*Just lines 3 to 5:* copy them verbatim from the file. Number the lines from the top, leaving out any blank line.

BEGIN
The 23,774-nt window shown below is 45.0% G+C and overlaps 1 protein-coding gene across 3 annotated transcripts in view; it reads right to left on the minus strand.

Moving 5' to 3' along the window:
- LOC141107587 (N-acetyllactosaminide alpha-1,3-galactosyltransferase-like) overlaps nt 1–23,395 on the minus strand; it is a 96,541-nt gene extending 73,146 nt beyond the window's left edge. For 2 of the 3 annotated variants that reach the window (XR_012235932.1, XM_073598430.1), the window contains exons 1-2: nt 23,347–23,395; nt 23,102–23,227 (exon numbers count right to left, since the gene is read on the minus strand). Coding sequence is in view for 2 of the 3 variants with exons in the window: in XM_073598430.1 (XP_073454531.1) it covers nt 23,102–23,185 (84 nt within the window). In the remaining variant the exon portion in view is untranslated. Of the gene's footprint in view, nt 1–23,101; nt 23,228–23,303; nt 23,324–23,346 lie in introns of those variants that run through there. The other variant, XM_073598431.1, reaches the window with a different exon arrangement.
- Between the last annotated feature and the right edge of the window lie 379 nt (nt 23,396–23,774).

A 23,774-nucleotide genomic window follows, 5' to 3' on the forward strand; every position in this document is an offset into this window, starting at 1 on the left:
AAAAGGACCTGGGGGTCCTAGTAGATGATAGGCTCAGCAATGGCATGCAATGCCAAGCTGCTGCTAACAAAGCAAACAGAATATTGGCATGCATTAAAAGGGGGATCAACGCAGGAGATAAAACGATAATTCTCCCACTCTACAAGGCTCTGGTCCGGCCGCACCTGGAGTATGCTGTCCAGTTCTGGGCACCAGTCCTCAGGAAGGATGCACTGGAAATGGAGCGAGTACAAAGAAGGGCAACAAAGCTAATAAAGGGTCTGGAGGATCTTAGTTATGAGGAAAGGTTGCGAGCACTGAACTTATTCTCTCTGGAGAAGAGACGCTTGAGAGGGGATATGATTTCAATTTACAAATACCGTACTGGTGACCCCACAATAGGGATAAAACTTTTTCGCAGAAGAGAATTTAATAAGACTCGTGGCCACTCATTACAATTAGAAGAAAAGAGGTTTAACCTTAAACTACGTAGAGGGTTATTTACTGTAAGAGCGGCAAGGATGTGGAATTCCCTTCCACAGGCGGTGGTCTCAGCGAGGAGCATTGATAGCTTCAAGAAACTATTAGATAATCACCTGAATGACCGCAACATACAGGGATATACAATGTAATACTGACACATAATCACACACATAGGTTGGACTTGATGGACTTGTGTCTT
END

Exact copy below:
- LOC141107587 (N-acetyllactosaminide alpha-1,3-galactosyltransferase-like) overlaps nt 1–23,395 on the minus strand; it is a 96,541-nt gene extending 73,146 nt beyond the window's left edge. For 2 of the 3 annotated variants that reach the window (XR_012235932.1, XM_073598430.1), the window contains exons 1-2: nt 23,347–23,395; nt 23,102–23,227 (exon numbers count right to left, since the gene is read on the minus strand). Coding sequence is in view for 2 of the 3 variants with exons in the window: in XM_073598430.1 (XP_073454531.1) it covers nt 23,102–23,185 (84 nt within the window). In the remaining variant the exon portion in view is untranslated. Of the gene's footprint in view, nt 1–23,101; nt 23,228–23,303; nt 23,324–23,346 lie in introns of those variants that run through there. The other variant, XM_073598431.1, reaches the window with a different exon arrangement.
- Between the last annotated feature and the right edge of the window lie 379 nt (nt 23,396–23,774).

A 23,774-nucleotide genomic window follows, 5' to 3' on the forward strand; every position in this document is an offset into this window, starting at 1 on the left: